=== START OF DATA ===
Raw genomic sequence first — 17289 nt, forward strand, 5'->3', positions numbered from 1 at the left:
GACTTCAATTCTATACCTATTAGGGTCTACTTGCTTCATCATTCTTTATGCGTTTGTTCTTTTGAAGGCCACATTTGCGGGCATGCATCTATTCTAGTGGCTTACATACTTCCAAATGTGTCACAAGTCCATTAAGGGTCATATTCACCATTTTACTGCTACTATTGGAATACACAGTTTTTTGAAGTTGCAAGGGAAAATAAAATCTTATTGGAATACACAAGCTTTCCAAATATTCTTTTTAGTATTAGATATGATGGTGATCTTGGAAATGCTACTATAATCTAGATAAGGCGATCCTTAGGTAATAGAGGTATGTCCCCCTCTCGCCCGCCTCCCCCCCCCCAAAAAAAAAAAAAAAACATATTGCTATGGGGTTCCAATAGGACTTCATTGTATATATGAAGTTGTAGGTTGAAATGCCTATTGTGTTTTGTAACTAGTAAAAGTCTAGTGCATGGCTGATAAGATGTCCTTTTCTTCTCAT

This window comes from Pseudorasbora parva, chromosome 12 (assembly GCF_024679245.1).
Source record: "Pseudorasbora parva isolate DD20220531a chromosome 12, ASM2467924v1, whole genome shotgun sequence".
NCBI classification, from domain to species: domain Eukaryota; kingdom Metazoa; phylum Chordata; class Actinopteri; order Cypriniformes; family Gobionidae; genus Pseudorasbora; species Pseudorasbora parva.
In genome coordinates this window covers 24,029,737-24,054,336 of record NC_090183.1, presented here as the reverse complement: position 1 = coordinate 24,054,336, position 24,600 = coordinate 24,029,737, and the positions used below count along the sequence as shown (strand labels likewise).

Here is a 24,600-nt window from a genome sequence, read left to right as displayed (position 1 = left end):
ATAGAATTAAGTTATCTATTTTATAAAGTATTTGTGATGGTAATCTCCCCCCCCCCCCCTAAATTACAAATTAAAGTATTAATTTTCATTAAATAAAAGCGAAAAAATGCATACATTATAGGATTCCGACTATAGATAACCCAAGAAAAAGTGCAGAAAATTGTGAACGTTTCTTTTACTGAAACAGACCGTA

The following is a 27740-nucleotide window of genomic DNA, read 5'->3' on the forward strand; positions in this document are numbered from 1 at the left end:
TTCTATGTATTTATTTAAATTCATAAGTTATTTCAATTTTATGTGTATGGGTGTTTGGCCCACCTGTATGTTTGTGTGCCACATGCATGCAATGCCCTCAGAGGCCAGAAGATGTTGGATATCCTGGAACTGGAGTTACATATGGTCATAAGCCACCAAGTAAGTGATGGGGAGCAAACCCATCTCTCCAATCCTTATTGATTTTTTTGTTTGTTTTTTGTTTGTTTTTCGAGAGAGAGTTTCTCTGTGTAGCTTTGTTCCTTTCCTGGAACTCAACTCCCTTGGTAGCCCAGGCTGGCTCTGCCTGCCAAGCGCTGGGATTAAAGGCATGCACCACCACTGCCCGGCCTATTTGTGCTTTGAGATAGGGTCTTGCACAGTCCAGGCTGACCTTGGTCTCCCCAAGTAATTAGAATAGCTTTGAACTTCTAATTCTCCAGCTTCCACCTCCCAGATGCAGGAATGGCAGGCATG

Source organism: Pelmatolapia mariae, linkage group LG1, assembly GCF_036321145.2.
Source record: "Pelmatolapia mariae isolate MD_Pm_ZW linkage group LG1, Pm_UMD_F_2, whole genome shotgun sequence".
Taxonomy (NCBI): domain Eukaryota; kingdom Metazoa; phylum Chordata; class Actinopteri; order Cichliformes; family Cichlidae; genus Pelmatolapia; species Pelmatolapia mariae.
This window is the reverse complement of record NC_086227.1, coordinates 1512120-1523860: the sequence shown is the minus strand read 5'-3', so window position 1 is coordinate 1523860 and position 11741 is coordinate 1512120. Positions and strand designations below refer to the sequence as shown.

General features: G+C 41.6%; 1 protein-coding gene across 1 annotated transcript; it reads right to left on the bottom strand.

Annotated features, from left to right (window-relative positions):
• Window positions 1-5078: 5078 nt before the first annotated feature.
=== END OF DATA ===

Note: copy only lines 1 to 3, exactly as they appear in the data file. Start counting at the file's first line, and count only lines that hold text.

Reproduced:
Raw genomic sequence first — 17289 nt, forward strand, 5'->3', positions numbered from 1 at the left:
GACTTCAATTCTATACCTATTAGGGTCTACTTGCTTCATCATTCTTTATGCGTTTGTTCTTTTGAAGGCCACATTTGCGGGCATGCATCTATTCTAGTGGCTTACATACTTCCAAATGTGTCACAAGTCCATTAAGGGTCATATTCACCATTTTACTGCTACTATTGGAATACACAGTTTTTTGAAGTTGCAAGGGAAAATAAAATCTTATTGGAATACACAAGCTTTCCAAATATTCTTTTTAGTATTAGATATGATGGTGATCTTGGAAATGCTACTATAATCTAGATAAGGCGATCCTTAGGTAATAGAGGTATGTCCCCCTCTCGCCCGCCTCCCCCCCCCCAAAAAAAAAAAAAAAACATATTGCTATGGGGTTCCAATAGGACTTCATTGTATATATGAAGTTGTAGGTTGAAATGCCTATTGTGTTTTGTAACTAGTAAAAGTCTAGTGCATGGCTGATAAGATGTCCTTTTCTTCTCAT

This window comes from Pseudorasbora parva, chromosome 12 (assembly GCF_024679245.1).